There are those days where you have a technique you've been using, where you are reasonably pleased with the results, and then someone else comes along that reduces your pitiful efforts from Gold Medal to 3rd Grade Participation Trophy. This is one of those days, and the Artesian bar in the The Langham hotel in Hong Kong is that someone. Their "Seasonal Promotion" this Spring is a series of three cocktails evoking classic, very recognizable works of art. The one pictured atop this post sounds delicious, with saffron gin, Chartreuse, lemon, and grenadine, among other ingredients. But let's be honest, regardless of how it tastes, Holy Jehoshaphat, look at it! The surface is based on Mondrian's Tableau series, one of those modern pieces you look at and say, "I could do that," before realizing that you didn't think of it. The other two, expressions of Dali and Van Gogh, at least as impressive. You can read more about Artesian and see a slideshow with these images, counterposed with the original works of art at Blouin Art Info. [caption id="attachment_11157" align="aligncenter" width="863"] Van Gogh's Starry Night[/caption] [caption id="attachment_11158" align="aligncenter" width="863"] Salvador Dali's The Persistence of Memory[/caption] Honestly, I want to try approximating this, but I genuinely don't have the first frigging idea how they pull this off. First off, you would need to make the drink very exactingly. Just to make the "canvas" for these garnishes, you need a perfect foam. It has to have just the right density and durability, and (the hardest in my experience) be formed by perfectly uniform and tiny bubbles. But that's the easy part. I could manage that. How on earth does Rajenda Limbu execute those details at that scale? If it is a decal, it's a technology I've never encountered before. I don't think you could do this with a stencil, or series of stencils rather. It has to be done by hand. By hand? The Dali one extends down the outside of the glass. The Mondrian uses a straight edge. And I'm not sure which would be harder to execute, the zillion little brush strokes in various color of the Van Gogh, or the solid blocks of uniform color in the Mondrian. And they sell these for 158 Hong Kong Dollars! (About $21 US) That is an expensive cocktail, sure, but each looks like it has at least 45 minutes of work in it. How do they afford to sell these drinks with so much labor cost? And how do they execute them without the drink getting warm by the time the garnish is done? And I repeat, how do they do the garnish in the first place? No really, I'm asking.abc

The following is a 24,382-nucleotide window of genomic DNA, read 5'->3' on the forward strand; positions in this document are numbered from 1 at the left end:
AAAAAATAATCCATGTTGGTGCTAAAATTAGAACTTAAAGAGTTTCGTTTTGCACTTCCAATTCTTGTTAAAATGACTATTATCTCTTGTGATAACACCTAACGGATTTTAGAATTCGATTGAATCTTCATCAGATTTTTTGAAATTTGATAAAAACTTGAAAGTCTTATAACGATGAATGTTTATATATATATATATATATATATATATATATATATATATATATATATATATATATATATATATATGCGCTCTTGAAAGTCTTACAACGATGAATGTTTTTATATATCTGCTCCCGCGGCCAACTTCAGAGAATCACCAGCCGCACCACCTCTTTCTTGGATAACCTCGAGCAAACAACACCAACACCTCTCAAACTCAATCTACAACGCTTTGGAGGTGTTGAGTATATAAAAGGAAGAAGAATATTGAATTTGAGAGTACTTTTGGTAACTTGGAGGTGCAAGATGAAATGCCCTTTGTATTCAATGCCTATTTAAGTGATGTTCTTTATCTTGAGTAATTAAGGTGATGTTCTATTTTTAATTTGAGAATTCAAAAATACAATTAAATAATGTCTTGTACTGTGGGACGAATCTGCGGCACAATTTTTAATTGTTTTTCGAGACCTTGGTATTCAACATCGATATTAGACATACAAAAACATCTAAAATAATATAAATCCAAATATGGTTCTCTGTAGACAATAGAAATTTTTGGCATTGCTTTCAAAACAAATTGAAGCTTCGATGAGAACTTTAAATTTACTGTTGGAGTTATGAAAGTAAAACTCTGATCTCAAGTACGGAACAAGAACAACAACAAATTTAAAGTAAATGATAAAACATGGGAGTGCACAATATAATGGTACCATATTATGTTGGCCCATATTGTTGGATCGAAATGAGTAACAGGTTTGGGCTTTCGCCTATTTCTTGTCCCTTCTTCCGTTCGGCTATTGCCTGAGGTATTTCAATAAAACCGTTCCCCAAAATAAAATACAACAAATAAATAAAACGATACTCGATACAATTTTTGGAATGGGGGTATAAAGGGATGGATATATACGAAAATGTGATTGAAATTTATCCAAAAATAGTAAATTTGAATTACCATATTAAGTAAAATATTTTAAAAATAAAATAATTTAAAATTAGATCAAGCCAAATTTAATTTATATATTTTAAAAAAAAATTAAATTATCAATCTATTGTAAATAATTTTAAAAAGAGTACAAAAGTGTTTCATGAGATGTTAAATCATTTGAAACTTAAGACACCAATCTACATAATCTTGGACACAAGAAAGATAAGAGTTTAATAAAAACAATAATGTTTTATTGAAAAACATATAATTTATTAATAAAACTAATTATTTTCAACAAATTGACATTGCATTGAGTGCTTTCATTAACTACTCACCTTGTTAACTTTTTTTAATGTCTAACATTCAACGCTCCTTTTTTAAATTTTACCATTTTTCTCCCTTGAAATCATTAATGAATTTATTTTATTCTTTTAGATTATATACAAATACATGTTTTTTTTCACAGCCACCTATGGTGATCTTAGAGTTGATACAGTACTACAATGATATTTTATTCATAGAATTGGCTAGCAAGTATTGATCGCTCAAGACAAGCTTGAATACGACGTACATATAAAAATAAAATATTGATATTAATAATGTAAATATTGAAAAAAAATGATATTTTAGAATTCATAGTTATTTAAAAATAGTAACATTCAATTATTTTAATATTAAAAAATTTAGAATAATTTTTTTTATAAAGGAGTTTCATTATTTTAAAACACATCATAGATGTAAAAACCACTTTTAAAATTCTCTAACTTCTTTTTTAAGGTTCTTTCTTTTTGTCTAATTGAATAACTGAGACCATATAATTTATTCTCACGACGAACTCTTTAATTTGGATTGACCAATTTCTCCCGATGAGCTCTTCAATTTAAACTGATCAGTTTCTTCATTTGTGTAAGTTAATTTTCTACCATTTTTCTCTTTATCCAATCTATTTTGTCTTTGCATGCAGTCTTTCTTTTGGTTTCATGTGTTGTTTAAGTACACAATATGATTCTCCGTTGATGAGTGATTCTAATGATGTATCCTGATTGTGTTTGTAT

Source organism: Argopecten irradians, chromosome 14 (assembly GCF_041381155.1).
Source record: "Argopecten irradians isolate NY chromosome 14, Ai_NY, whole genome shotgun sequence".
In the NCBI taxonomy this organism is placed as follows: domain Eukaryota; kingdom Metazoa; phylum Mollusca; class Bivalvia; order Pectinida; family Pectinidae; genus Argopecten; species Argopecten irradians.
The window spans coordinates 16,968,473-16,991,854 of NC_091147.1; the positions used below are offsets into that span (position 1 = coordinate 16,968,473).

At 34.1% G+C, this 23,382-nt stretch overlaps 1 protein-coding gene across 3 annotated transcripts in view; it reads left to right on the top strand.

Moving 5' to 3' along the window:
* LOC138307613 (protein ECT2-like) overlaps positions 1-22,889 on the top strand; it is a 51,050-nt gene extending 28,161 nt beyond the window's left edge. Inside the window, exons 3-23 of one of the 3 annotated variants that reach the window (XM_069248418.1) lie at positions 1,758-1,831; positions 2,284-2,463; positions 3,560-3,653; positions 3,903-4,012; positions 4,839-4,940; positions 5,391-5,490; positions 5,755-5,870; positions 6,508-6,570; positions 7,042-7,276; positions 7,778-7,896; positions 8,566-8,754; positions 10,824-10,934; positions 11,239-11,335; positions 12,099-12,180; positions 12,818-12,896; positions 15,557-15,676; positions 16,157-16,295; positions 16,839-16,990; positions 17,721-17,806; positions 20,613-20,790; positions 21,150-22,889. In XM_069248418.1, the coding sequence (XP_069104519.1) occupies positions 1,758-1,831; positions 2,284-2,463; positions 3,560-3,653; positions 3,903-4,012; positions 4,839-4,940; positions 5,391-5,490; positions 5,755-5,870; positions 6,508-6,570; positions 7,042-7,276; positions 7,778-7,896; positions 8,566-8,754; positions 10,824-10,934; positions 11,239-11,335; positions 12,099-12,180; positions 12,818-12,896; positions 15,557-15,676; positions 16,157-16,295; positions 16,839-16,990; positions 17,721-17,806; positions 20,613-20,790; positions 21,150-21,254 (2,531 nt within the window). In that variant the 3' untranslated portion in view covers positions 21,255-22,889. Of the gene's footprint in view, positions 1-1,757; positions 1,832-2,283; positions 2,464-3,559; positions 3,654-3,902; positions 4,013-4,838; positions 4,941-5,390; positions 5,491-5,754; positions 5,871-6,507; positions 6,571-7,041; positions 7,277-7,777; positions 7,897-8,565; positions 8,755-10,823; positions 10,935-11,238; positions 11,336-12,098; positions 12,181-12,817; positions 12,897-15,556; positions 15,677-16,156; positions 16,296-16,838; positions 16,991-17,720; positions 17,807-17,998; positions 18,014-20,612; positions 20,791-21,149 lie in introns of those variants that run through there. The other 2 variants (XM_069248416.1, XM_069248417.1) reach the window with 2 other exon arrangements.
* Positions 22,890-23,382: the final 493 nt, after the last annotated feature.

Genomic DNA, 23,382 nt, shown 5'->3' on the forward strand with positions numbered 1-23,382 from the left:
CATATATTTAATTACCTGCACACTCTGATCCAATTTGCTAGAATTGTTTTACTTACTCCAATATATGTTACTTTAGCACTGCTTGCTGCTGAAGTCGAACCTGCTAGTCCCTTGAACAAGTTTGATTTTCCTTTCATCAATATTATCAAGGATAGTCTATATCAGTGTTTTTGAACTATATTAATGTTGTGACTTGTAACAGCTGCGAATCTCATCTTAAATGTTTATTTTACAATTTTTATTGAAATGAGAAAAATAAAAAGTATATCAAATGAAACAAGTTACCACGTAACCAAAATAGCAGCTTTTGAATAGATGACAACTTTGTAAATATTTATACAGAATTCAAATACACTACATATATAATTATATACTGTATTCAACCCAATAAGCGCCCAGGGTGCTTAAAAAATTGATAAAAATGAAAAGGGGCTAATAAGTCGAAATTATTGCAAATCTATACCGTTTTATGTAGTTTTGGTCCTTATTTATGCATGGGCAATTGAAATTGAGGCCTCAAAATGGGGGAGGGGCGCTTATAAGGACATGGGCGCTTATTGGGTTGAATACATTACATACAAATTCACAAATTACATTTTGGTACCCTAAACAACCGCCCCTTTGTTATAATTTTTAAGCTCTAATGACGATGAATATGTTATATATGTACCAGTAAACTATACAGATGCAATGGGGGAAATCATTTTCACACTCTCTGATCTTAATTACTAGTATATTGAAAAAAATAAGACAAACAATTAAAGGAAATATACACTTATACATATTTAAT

Honor Amongst Thieves is a modern Tiki concoction by Alex Renshaw, and can be found in the 2015 edition of Food & Wine: Cocktails. (The quality of recipes collected in recent editions of this anthology, incidentally, are far superior to what they put out in early days.) I was twigged to this particular entry by Boston's Fred Yarm.
Did you know that Apple's spellcheck does not recognize the word "amongst"? I blame Tim Cook!To be more on point, Honor Amongst Thieves is yet another of the modern Tiki drinks I'm focusing on this year that do not feature rum as the base spirit. This one goes with bourbon and cachaça as the spirits.
HONOR AMONGST THIEVESI have several notes on this recipe. Fred gave this the full Tiki treatment, with ceramic mug, and a huge mint and edible flower garnish, but I prefer Alex's original, modernist presentation. While the flavor profile of this drink is squarely in the Tiki zone (boozy/spicy/citrusy), the texture and the finish are less so. It lacks the unctuous mouthfeel of my usual Tiki vision, and the finish is much cleaner than is the Tiki norm. This isn't a criticism, but if you dress Honor Amongst Thieves up like a Zombie, these characteristics are actually highlighted as incongruous. The original recipe calls for 3 dashes of Peychaud's on top as a garnish, but I omit it. I don't think it is needed, and I just can never picture Peychaud's as a Tiki ingredient. A personal failing on my own, I'm sure.... Finally, Fred doubles the simple syrup. If you want to go full Tiki with crushed ice, you will need that extra sugar. Another reason to serve this in the original presentation is that it adds some nice variety when serving a bunch of different Tiki drinks. When every other drink you are serving is in in a hollowed-out pagan idol with a citrus plantation hanging over the rim, the Honor Amongst Thieves actually looks a bit exotic in comparison.abc
- 1 oz. aged cachaça
- 1 oz. triple digit proof bourbon
- 1 oz. fresh pineapple juice
- 1/2 oz. falernum
- 1/2 oz. fresh lime juice
- 1/4 oz. simple syrup
So, I'm working on some cool new photography techniques in advance of Tiki Month in February. Here's a pretty good one of the Gospel of Whiskey: The Manhattan. [caption id="attachment_10882" align="aligncenter" width="550"] The Gospel of Whiskey: The Manhattan[/caption] I'll have more on this once Tiki Month gets going and I post some of the really cool pictures I've already shot. This one is just really elegant and not at all Tiki, so I thought I'd put it up now.abc
One of the greats returns to cocktail blogging. Kaiser Penguin was the very best, back in the early, heady days of the cocktailosphere. His camera skills were exceeded only by his creativity with garnishes. His first post in years shows that he's lost none of either.abc
KNOW US BETTER